This article is brought to you by AXA
Steps can be taken to make DC pension schemes more effective, says Alan Millward, head of workplace distribution for corporate benefits at AXA
Are defined contribution (DC) pensions destined to fail? If we examine the needs of members and sponsors of DC pensions it becomes quite clear what the answer to that question is.
In the most basic sense, members require adequate savings to allow retirement at a reasonable age, the knowledge that their money is safe and reassurance that they have made sound decisions.
Scheme sponsors will first be looking for value through a return on the investment they have made to provide for their employees after work. Second, they will want the ability to enable retirement without falling foul of age discrimination legislation, and finally, they will require administrative ease and the provision of clear and accessible information for scheme members.
Are current DC schemes delivering all of the above? It is easy to say no because a number of problems are clear to see. For example, only 40% of people are saving any money despite 80% acknowledging that they will need more than the basic state pension in retirement, according to the Department for Work and Pensions’ White Paper Personal Accounts: A new Way to Save, published in 2006.
Futhermore, many of those currently saving may not be saving enough or are doing so into inappropriate funds. There are obvious barriers to saving as people have many other demands on their income and any drop in take-home pay is seen as a loss. In addition, employee engagement levels with pensions are generally low, meaning staff do not fully value the benefit provided.
But as an industry there are steps we can take to address all these issues and ensure that DC pension schemes deliver what is required going forward. Such an approach could include auto-enrolment, an automatic increase in member contributions at agreed dates in the future, end-dated default funds and redefined objectives when it comes to communication and education.
Auto-enrolment is now commonplace and requires members to opt out rather than opt in. This has driven up participation rates but often members stick to their default contributions which may be too low to provide an adequate retirement fund.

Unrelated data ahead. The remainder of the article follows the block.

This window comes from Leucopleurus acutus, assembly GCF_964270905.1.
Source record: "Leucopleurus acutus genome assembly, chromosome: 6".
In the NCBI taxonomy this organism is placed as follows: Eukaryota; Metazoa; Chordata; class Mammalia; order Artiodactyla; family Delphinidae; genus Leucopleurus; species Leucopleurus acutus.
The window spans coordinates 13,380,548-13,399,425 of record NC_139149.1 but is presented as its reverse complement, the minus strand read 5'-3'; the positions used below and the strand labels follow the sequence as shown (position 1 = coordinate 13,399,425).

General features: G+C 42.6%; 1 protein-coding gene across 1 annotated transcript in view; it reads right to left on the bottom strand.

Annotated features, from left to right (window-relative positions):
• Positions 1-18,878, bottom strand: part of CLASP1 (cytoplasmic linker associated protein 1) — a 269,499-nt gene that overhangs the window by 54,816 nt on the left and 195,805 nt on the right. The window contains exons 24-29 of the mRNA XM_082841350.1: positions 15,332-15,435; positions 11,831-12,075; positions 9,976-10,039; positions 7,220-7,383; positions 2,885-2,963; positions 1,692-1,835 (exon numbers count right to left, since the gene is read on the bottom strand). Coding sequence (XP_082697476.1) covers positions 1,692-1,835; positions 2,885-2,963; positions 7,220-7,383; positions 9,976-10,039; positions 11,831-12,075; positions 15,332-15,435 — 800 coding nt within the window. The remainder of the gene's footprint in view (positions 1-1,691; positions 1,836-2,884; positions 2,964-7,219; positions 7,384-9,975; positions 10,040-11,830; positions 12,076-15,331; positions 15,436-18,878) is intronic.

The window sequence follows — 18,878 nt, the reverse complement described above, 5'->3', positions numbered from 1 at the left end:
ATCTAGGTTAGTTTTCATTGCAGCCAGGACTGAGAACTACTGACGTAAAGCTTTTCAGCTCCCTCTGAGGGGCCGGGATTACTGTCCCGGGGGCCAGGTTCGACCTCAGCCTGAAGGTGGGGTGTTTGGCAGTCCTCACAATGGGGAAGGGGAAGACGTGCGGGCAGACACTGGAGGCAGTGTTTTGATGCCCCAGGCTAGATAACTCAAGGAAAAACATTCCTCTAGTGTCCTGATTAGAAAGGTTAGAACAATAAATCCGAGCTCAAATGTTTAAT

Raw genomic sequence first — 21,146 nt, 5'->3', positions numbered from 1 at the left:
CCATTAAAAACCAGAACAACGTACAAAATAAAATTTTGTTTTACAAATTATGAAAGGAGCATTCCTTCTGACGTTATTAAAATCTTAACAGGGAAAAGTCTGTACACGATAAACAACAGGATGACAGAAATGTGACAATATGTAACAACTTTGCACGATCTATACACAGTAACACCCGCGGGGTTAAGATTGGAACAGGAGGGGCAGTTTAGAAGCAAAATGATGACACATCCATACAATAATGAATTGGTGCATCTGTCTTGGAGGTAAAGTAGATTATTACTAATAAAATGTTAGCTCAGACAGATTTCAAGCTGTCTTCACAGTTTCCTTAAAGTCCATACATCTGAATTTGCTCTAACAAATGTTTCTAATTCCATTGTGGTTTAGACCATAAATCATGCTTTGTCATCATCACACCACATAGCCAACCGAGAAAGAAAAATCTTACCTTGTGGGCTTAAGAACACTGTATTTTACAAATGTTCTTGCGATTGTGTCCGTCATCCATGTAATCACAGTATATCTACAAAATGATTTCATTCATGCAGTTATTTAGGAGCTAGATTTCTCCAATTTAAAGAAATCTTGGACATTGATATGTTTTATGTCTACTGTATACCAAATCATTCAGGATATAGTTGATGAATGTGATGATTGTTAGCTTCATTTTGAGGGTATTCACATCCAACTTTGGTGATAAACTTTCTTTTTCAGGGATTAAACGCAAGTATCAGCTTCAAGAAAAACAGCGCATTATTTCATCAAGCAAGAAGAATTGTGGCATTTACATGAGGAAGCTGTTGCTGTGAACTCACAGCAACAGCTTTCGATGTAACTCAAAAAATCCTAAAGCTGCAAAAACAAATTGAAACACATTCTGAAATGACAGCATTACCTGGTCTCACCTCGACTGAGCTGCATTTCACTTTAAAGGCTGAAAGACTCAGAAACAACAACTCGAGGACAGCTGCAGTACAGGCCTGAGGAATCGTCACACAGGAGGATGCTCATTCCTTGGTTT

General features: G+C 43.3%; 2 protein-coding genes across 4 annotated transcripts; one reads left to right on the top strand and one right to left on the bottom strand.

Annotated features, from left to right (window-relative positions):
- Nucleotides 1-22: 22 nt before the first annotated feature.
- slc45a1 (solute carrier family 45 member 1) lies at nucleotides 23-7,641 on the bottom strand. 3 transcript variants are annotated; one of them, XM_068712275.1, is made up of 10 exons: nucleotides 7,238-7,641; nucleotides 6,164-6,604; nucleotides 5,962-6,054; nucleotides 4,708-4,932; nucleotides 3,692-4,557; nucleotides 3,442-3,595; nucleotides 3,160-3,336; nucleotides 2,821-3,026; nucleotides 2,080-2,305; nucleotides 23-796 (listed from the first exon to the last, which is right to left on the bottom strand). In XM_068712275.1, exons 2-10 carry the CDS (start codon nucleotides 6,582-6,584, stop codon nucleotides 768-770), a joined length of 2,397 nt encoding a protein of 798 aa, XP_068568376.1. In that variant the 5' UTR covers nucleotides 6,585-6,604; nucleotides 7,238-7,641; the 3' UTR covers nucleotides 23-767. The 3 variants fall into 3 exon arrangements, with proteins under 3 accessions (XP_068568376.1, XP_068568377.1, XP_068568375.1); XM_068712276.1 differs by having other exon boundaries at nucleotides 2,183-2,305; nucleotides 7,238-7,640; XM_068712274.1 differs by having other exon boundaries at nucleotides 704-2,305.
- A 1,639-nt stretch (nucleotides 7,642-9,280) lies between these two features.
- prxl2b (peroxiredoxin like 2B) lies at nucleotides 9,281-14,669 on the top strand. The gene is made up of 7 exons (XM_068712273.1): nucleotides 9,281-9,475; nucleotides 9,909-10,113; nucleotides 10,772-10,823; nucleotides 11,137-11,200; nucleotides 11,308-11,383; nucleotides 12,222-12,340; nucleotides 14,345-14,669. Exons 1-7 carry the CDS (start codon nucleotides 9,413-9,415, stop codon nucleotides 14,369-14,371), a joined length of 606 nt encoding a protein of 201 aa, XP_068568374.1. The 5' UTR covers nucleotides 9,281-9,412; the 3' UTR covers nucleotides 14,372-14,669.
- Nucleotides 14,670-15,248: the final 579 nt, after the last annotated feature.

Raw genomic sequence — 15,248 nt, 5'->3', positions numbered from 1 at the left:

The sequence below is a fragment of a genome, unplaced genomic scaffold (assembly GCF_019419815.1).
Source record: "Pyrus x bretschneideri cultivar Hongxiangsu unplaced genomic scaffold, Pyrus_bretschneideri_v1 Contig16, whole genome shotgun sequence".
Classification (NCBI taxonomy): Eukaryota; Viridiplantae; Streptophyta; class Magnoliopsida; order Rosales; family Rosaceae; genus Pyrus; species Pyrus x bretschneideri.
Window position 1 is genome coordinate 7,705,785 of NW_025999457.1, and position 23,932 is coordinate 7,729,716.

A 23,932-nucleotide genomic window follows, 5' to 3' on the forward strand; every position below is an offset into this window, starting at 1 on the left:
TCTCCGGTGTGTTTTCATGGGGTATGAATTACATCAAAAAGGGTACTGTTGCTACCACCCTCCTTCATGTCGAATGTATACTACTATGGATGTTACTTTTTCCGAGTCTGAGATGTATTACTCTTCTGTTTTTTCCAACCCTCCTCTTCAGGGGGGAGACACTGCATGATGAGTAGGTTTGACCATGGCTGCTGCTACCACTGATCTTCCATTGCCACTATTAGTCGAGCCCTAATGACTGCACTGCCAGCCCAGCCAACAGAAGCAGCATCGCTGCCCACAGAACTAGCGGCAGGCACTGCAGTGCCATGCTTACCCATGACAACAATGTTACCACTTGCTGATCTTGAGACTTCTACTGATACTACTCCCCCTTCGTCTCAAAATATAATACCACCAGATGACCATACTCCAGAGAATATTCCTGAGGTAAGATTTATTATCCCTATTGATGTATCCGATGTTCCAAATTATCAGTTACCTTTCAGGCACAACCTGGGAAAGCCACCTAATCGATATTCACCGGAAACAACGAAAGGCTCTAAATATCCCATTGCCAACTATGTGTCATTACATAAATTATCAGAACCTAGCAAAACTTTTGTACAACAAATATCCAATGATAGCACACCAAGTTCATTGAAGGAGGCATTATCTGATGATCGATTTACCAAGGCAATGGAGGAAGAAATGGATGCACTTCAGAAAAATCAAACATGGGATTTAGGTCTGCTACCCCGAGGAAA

Increasing member contributions at pre-programmed rates timed to coincide with annual pay reviews is a relatively new concept for the UK. This ‘save more tomorrow’ approach has the dual benefit of increasing members’ contributions to an appropriate level without them experiencing an undesired drop in take-home pay.
Inertia and lack of understanding often prevent members from regularly reviewing their fund choices which is why we recommend end-dated lifestyle funds as a default. The benefits of these funds are clear. No decision is required by members at the outset or in the future as the funds are invested in an appropriate asset mix at every point along the retirement journey.
Finally, education and communication objectives need to be redefined. The steps detailed above will enable members to build up suitable levels of savings for retirement, however, ongoing communication and education should focus on building levels of understanding and providing reassurance.
A trained and qualified team is needed to work with the sponsoring employer to ensure the education programme fits its particular scheme. Through personalised, simple and continuous education, member engagement and understanding can be improved. This will lead to greater value being placed on the benefits provided.
The tools required to achieve these improvements already exist, the key is for them to be factored into scheme design. By thinking differently we can ensure that DC pensions are designed to succeed.
Sponsored by AXA
The views and opinions in this article are those of our sponsor AXA, and do not necessarily reflect those of www.employeebenefits.co.uk